If your voice sounds hoarse and you can’t stop clearing your throat, you may have an often overlooked form of acid reflux.
One in 10 people who see a throat doctor has laryngopharyngeal reflux (LPR), a type of acid reflux that causes sticky enzymes normally found in the stomach to travel to the throat and larynx, causing other symptoms such as chronic cough and difficulty swallowing.
However, the condition is largely undiagnosed, which is why it has been nicknamed “silent reflux.”
Up to 30 million Americans could be living with LPR to varying degrees.
Symptoms of LPR include hoarseness, a feeling that something is stuck in the throat, chronic cough, excessive mucus, difficulty swallowing, sore throat, loss of voice, wheezing, bad taste in the mouth, and new or worsening asthma.
Constant throat clearing is one of the main symptoms of LPR
If left untreated, LPR can cause frequent throat and sinus infections, chronic throat and voice irritation, and vocal cord injuries.
LPR is a type of gastroesophageal reflux disease (GERD), also known as chronic acid reflux.
GERD occurs when stomach contents rise toward the lower part of the esophagus, near the chest. This can cause symptoms such as chest pain that does not burn, regurgitation of bitter liquid in the throat or mouth, and difficulty swallowing.
However, with LPR, stomach acid increases even more, affecting the larynx and throat.
For this to happen, stomach acid has to bypass the upper and lower esophageal sphincters, which normally protect the esophagus.
In LPR, the upper esophageal sphincter relaxes, allowing reflux already in the esophagus to travel further into the throat.
Certain medications, such as tricyclic antidepressants (TCAs), nonsteroidal anti-inflammatory drugs (NSAIDs), and menopausal hormone therapy medications, can relax this sphincter.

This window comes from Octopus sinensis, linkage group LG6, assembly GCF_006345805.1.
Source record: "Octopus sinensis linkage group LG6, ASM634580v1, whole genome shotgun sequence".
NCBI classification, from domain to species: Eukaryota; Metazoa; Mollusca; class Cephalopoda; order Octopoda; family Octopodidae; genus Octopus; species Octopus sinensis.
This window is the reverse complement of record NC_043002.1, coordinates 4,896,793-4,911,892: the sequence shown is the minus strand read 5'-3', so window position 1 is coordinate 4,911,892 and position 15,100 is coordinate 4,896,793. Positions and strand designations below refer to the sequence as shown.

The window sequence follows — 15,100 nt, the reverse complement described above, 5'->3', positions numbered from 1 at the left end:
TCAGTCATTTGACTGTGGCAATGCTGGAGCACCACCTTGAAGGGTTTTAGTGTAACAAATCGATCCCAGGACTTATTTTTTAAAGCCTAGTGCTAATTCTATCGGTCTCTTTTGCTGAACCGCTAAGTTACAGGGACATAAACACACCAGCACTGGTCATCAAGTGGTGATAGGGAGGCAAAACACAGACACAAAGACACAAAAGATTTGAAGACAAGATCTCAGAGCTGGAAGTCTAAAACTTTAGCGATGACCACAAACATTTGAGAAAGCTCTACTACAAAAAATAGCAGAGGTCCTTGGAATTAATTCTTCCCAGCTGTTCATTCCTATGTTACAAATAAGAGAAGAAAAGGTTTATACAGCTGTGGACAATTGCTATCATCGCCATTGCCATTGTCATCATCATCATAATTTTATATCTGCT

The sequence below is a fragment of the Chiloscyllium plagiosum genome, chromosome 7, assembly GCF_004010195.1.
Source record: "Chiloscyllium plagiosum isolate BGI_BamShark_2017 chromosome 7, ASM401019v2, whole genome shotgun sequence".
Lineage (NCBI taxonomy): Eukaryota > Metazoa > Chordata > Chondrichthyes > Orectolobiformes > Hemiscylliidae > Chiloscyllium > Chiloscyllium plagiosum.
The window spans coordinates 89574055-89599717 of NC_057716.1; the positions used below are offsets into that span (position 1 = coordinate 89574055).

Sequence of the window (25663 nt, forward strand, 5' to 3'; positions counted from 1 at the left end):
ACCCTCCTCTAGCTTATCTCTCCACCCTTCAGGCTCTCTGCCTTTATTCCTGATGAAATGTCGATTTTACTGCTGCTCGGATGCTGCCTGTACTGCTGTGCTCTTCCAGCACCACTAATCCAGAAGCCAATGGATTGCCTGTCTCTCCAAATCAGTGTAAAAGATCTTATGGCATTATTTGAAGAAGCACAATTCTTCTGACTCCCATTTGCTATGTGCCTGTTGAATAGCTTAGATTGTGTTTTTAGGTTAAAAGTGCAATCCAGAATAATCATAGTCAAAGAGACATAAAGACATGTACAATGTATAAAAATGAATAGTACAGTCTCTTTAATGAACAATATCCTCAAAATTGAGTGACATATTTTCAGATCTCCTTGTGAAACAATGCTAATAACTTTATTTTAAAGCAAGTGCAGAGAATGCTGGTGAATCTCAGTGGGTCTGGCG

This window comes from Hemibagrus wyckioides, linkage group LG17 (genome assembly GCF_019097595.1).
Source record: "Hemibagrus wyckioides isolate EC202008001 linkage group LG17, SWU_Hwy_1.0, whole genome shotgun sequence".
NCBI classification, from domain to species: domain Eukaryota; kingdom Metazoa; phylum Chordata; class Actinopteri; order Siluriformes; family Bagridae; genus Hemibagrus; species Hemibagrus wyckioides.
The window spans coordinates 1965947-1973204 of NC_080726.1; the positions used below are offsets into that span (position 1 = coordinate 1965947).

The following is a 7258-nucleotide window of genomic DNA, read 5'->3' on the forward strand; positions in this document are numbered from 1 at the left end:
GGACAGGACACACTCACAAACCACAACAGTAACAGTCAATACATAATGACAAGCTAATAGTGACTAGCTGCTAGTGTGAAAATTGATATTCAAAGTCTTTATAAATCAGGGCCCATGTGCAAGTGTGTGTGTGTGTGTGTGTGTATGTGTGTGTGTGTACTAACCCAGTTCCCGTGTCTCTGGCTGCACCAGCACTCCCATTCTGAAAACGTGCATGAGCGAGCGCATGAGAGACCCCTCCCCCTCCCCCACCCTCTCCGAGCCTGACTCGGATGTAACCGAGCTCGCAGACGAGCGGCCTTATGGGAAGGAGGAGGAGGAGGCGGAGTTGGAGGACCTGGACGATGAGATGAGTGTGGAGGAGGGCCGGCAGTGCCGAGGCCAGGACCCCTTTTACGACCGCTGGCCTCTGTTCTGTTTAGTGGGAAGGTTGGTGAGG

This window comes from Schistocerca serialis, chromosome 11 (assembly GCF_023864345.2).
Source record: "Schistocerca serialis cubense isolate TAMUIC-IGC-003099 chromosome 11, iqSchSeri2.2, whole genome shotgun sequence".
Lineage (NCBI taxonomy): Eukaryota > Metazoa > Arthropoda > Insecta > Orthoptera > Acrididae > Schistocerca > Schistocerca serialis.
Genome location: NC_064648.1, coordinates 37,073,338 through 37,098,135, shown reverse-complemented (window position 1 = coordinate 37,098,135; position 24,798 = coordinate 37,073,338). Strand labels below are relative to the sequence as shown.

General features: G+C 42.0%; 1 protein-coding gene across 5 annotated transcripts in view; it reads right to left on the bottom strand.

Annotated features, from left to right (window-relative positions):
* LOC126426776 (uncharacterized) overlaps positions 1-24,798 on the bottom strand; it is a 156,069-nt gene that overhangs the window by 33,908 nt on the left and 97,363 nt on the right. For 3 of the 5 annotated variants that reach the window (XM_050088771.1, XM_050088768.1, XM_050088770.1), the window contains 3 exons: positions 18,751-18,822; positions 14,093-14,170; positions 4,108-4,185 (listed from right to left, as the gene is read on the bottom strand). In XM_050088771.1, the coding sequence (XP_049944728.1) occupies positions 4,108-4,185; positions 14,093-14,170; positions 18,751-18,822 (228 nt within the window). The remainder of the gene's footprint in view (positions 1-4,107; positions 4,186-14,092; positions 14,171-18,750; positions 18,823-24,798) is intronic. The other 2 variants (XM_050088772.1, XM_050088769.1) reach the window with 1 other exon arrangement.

Coffee, chocolate, alcohol and aromatic products such as garlic and onion can also make this barrier less effective.
According to the Cleveland Clinic, about 10 percent of people who visit a throat specialist have LPR, and at least half of patients who complain of chronic hoarseness have this condition.
An estimated 60 million Americans complain of chronic acid reflux, meaning at least half of them could have LPR.
However, LPR can be difficult to diagnose because the symptoms mimic other conditions, leading it to be called “silent reflux.”
Symptoms include hoarseness, feeling like something is stuck in the throat, throat clearing, chronic cough, excess mucus, difficulty swallowing, sore throat, loss of voice, wheezing, bad taste in the mouth, and new or worsening asthma.
Some patients may have LPR and GERD at the same time.
If left untreated, LPR can cause frequent throat and sinus infections, chronic voice and throat irritation, and respiratory conditions such as asthma.
However, once the condition is diagnosed, it is easily treatable.
LPR can be treated with acid blockers such as omeprazole (Prilosec) and lansoprazole (Prevacid).
Reducing consumption of foods that relax the esophageal sphincters, such as coffee and alcohol, may also reduce symptoms.